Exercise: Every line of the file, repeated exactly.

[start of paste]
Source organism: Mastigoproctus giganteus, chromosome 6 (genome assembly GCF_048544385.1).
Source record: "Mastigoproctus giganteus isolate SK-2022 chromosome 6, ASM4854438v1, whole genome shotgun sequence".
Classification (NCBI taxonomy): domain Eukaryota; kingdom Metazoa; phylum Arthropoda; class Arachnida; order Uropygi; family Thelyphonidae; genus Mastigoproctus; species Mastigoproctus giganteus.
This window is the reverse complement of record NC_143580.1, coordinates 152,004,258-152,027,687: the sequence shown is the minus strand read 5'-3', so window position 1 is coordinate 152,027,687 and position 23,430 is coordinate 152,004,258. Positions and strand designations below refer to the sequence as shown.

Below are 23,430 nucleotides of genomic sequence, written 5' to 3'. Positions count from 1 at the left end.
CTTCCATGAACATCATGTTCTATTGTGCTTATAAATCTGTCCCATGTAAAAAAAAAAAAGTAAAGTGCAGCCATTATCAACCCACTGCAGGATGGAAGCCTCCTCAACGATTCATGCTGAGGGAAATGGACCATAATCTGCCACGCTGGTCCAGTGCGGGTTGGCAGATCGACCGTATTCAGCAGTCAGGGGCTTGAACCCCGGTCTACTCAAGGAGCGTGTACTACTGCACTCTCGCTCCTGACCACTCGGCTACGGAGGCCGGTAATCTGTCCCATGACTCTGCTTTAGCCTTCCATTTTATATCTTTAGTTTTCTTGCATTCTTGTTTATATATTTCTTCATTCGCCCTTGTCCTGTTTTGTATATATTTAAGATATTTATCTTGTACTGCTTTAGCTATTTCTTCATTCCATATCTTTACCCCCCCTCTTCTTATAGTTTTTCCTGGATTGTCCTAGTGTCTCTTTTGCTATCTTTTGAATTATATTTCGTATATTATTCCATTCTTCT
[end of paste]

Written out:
Source organism: Mastigoproctus giganteus, chromosome 6 (genome assembly GCF_048544385.1).
Source record: "Mastigoproctus giganteus isolate SK-2022 chromosome 6, ASM4854438v1, whole genome shotgun sequence".
Classification (NCBI taxonomy): domain Eukaryota; kingdom Metazoa; phylum Arthropoda; class Arachnida; order Uropygi; family Thelyphonidae; genus Mastigoproctus; species Mastigoproctus giganteus.
This window is the reverse complement of record NC_143580.1, coordinates 152,004,258-152,027,687: the sequence shown is the minus strand read 5'-3', so window position 1 is coordinate 152,027,687 and position 23,430 is coordinate 152,004,258. Positions and strand designations below refer to the sequence as shown.

Below are 23,430 nucleotides of genomic sequence, written 5' to 3'. Positions count from 1 at the left end.
CTTCCATGAACATCATGTTCTATTGTGCTTATAAATCTGTCCCATGTAAAAAAAAAAAAGTAAAGTGCAGCCATTATCAACCCACTGCAGGATGGAAGCCTCCTCAACGATTCATGCTGAGGGAAATGGACCATAATCTGCCACGCTGGTCCAGTGCGGGTTGGCAGATCGACCGTATTCAGCAGTCAGGGGCTTGAACCCCGGTCTACTCAAGGAGCGTGTACTACTGCACTCTCGCTCCTGACCACTCGGCTACGGAGGCCGGTAATCTGTCCCATGACTCTGCTTTAGCCTTCCATTTTATATCTTTAGTTTTCTTGCATTCTTGTTTATATATTTCTTCATTCGCCCTTGTCCTGTTTTGTATATATTTAAGATATTTATCTTGTACTGCTTTAGCTATTTCTTCATTCCATATCTTTACCCCCCCTCTTCTTATAGTTTTTCCTGGATTGTCCTAGTGTCTCTTTTGCTATCTTTTGAATTATATTTCGTATATTATTCCATTCTTCT